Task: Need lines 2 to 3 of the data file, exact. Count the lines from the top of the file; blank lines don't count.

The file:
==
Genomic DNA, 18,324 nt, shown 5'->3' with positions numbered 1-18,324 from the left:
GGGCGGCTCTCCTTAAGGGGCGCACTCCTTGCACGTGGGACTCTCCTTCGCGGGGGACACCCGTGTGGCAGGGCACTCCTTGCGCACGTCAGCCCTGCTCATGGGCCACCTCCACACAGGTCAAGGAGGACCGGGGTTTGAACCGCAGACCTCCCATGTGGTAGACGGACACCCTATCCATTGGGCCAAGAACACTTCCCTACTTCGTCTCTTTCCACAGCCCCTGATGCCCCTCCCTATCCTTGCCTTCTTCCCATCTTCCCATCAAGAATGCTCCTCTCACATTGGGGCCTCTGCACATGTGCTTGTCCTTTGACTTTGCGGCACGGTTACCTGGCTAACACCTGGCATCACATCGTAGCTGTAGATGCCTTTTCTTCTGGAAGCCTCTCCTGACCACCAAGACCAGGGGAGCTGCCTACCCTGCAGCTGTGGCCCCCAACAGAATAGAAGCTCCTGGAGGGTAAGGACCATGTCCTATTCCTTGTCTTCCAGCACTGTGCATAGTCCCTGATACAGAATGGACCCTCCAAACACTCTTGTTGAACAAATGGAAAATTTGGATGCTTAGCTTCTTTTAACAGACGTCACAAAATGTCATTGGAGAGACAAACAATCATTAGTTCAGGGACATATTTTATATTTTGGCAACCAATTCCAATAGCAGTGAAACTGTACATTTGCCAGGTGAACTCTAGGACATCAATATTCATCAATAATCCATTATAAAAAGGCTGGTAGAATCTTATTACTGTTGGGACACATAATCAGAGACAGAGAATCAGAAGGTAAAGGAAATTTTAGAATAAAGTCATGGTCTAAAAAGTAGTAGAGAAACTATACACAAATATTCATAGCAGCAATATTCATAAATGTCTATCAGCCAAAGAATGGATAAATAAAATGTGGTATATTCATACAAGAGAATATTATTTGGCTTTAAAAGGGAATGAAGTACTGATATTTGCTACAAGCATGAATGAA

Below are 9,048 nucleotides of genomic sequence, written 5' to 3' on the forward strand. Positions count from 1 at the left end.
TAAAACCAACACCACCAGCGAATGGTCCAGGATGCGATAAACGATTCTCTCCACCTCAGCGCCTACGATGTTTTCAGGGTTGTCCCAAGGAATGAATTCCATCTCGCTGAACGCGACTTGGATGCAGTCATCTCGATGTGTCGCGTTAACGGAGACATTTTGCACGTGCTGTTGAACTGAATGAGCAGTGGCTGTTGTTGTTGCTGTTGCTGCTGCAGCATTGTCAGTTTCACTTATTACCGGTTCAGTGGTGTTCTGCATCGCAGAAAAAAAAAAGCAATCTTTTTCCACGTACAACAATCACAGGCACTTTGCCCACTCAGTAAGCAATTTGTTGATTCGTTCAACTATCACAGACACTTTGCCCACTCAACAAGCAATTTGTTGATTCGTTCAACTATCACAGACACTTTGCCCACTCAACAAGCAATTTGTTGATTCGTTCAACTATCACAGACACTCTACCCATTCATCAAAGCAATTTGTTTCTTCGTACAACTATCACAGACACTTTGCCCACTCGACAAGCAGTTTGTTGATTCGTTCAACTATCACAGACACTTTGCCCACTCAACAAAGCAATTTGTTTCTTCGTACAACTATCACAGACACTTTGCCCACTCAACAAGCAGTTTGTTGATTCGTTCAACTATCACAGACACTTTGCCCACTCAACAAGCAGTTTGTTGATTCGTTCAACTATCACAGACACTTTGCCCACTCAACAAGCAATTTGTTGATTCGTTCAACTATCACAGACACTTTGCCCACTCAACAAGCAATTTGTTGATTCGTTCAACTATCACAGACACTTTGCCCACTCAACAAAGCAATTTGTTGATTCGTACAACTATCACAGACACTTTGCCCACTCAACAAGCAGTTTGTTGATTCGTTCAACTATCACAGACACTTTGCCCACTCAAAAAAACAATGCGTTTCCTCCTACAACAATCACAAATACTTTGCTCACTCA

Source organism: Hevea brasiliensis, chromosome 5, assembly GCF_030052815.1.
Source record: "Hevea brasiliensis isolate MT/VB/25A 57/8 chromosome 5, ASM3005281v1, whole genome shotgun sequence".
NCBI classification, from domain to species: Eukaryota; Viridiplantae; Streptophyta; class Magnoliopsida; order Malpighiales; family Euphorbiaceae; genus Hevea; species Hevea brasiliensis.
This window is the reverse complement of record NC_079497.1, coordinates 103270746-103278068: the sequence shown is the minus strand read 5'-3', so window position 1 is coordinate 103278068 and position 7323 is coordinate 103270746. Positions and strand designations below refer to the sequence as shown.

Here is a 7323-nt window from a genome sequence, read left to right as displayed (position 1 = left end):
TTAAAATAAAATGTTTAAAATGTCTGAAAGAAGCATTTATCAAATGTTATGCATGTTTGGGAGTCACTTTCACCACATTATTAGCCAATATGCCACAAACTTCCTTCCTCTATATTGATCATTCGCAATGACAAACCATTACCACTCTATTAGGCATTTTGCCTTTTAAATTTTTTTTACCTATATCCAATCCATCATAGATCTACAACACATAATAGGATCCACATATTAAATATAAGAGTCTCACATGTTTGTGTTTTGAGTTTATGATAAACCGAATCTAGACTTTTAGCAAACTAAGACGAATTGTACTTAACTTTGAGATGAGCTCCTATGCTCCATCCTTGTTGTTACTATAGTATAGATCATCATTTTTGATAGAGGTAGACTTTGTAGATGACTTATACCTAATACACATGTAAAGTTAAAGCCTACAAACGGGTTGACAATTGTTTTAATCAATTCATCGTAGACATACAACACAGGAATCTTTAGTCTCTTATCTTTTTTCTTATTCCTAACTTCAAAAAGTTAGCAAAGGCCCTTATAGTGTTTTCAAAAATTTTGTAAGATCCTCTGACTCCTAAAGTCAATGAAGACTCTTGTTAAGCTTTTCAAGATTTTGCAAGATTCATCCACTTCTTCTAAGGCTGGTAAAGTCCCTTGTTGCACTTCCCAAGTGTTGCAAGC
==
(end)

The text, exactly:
GGGCGGCTCTCCTTAAGGGGCGCACTCCTTGCACGTGGGACTCTCCTTCGCGGGGGACACCCGTGTGGCAGGGCACTCCTTGCGCACGTCAGCCCTGCTCATGGGCCACCTCCACACAGGTCAAGGAGGACCGGGGTTTGAACCGCAGACCTCCCATGTGGTAGACGGACACCCTATCCATTGGGCCAAGAACACTTCCCTACTTCGTCTCTTTCCACAGCCCCTGATGCCCCTCCCTATCCTTGCCTTCTTCCCATCTTCCCATCAAGAATGCTCCTCTCACATTGGGGCCTCTGCACATGTGCTTGTCCTTTGACTTTGCGGCACGGTTACCTGGCTAACACCTGGCATCACATCGTAGCTGTAGATGCCTTTTCTTCTGGAAGCCTCTCCTGACCACCAAGACCAGGGGAGCTGCCTACCCTGCAGCTGTGGCCCCCAACAGAATAGAAGCTCCTGGAGGGTAAGGACCATGTCCTATTCCTTGTCTTCCAGCACTGTGCATAGTCCCTGATACAGAATGGACCCTCCAAACACTCTTGTTGAACAAATGGAAAATTTGGATGCTTAGCTTCTTTTAACAGACGTCACAAAATGTCATTGGAGAGACAAACAATCATTAGTTCAGGGACATATTTTATATTTTGGCAACCAATTCCAATAGCAGTGAAACTGTACATTTGCCAGGTGAACTCTAGGACATCAATATTCATCAATAATCCATTATAAAAAGGCTGGTAGAATCTTATTACTGTTGGGACACATAATCAGAGACAGAGAATCAGAAGGTAAAGGAAATTTTAGAATAAAGTCATGGTCTAAAAAGTAGTAGAGAAACTATACACAAATATTCATAGCAGCAATATTCATAAATGTCTATCAGCCAAAGAATGGATAAATAAAATGTGGTATATTCATACAAGAGAATATTATTTGGCTTTAAAAGGGAATGAAGTACTGATATTTGCTACAAGCATGAATGAA

Below are 9,048 nucleotides of genomic sequence, written 5' to 3' on the forward strand. Positions count from 1 at the left end.